P0 and Y0 correspond to equilibrium in the goods market and the money market and to a set of price/output decisions on the part of all the firms in the economy.


Powerpoint lectures for principles of economics 9e by

The Long-Run Aggregate Supply Curve

 FIGURE 28.4 The Long-Run Aggregate Supply Curve

When the AD curve shifts from AD0 to AD1, the equilibrium price level initially rises from P0 to P1 and output rises from Y0 to Y1.

Wages respond in the longer run, shifting the AS curve from AS0 to AS1.

If wages fully adjust, output will be back at Y0. Y0 is sometimes called potential GDP.


Powerpoint lectures for principles of economics 9e by

The Long-Run Aggregate Supply Curve

The Simple “Keynesian” Aggregate Supply Curve

One view of the aggregate supply curve, the simple “Keynesian” view, holds that at any given moment, the economy has a clearly defined capacity, or maximum, output.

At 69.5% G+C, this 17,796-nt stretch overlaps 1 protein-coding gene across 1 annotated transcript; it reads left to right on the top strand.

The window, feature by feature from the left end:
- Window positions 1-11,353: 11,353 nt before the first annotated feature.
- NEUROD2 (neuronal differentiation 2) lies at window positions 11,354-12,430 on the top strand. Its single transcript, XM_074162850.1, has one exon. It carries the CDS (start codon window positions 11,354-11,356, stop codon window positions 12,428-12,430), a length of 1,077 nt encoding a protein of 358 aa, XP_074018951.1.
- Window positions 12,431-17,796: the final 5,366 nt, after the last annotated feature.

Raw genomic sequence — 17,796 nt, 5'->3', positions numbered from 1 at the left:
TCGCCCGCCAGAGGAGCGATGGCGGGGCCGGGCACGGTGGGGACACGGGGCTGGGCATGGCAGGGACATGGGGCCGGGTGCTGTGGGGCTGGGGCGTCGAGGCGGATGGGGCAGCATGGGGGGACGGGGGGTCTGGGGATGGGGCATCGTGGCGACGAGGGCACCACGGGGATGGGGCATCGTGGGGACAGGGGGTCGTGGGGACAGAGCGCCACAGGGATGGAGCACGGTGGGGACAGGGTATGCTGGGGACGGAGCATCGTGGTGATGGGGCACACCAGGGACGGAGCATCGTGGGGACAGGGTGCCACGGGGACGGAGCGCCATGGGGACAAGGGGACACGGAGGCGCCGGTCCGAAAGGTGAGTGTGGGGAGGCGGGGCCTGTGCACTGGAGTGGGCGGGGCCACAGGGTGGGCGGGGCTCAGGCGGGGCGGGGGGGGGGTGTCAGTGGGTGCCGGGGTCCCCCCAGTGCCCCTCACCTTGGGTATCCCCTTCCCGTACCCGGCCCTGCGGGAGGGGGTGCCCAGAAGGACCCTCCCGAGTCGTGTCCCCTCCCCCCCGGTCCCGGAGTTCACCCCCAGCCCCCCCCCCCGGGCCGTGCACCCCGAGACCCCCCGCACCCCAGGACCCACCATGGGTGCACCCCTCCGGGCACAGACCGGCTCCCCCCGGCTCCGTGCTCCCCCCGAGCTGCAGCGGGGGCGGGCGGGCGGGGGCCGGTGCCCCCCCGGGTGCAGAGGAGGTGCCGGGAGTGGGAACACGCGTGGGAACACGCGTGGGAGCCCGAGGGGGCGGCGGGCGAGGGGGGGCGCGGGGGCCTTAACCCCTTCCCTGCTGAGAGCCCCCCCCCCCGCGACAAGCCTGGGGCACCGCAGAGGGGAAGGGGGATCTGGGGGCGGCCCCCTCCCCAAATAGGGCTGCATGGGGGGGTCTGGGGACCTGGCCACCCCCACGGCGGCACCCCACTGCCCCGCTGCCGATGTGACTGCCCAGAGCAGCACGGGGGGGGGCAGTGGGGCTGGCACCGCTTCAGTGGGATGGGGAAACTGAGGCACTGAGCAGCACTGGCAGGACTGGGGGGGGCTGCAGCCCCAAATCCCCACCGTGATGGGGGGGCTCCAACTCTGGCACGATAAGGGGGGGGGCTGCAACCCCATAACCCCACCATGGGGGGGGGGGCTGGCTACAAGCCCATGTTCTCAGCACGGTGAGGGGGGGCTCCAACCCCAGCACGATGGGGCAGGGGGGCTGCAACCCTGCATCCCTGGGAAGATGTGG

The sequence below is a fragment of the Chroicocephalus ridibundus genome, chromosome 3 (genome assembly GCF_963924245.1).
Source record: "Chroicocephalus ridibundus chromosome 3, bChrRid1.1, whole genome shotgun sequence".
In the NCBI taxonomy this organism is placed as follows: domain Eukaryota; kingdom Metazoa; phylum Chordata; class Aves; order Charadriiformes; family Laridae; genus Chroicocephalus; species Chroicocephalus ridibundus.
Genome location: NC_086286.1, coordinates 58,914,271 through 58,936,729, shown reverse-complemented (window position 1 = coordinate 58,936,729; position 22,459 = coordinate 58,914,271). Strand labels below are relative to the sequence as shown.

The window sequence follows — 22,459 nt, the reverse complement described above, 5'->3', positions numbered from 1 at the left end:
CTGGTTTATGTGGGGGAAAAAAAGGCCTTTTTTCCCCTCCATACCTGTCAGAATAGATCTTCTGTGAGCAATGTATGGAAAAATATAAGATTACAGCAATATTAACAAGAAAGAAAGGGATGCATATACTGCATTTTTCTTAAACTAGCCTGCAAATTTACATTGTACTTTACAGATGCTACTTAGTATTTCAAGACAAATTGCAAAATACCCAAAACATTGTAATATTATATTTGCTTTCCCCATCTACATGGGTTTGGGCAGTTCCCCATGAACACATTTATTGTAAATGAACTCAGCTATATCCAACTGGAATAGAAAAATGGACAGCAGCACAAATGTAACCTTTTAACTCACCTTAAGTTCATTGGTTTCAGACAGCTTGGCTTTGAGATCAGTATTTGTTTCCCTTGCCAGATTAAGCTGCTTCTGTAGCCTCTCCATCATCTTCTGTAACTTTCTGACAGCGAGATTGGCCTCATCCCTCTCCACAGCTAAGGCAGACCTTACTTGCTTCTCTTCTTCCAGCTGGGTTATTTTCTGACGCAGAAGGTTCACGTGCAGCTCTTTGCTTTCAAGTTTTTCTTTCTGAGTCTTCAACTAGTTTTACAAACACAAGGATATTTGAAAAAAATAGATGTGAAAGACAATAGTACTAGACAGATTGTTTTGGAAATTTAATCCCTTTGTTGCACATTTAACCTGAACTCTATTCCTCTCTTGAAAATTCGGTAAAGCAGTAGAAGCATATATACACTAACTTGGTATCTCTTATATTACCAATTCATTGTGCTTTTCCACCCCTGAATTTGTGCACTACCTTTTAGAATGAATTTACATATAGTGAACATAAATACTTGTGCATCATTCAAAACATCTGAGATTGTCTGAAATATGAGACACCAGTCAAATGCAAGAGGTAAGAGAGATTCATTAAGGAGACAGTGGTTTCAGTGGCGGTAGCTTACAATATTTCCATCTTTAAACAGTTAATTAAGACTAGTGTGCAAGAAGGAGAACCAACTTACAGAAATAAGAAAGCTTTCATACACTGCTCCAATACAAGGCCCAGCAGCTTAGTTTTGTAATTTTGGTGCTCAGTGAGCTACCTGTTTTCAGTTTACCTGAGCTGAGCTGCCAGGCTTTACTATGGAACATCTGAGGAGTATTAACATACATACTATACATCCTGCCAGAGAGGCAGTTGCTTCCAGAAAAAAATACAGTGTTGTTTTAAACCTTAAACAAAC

With planned aggregate expenditure of AE1 and aggregate demand of AD1, equilibrium output is Y1.

A shift of planned aggregate expenditure to AE2, corresponding to a shift of the AD curve to AD2, causes output to rise but the price level to remain at P1.

If planned aggregate expenditure and aggregate demand exceed YF, however, there is an inflationary gap and the price level rises to P3.


Powerpoint lectures for principles of economics 9e by

The Long-Run Aggregate Supply Curve

Potential GDP

potential output, or potential GDP The level of aggregate output that can be sustained in the long run without inflation.

Short-Run Equilibrium Below Potential Output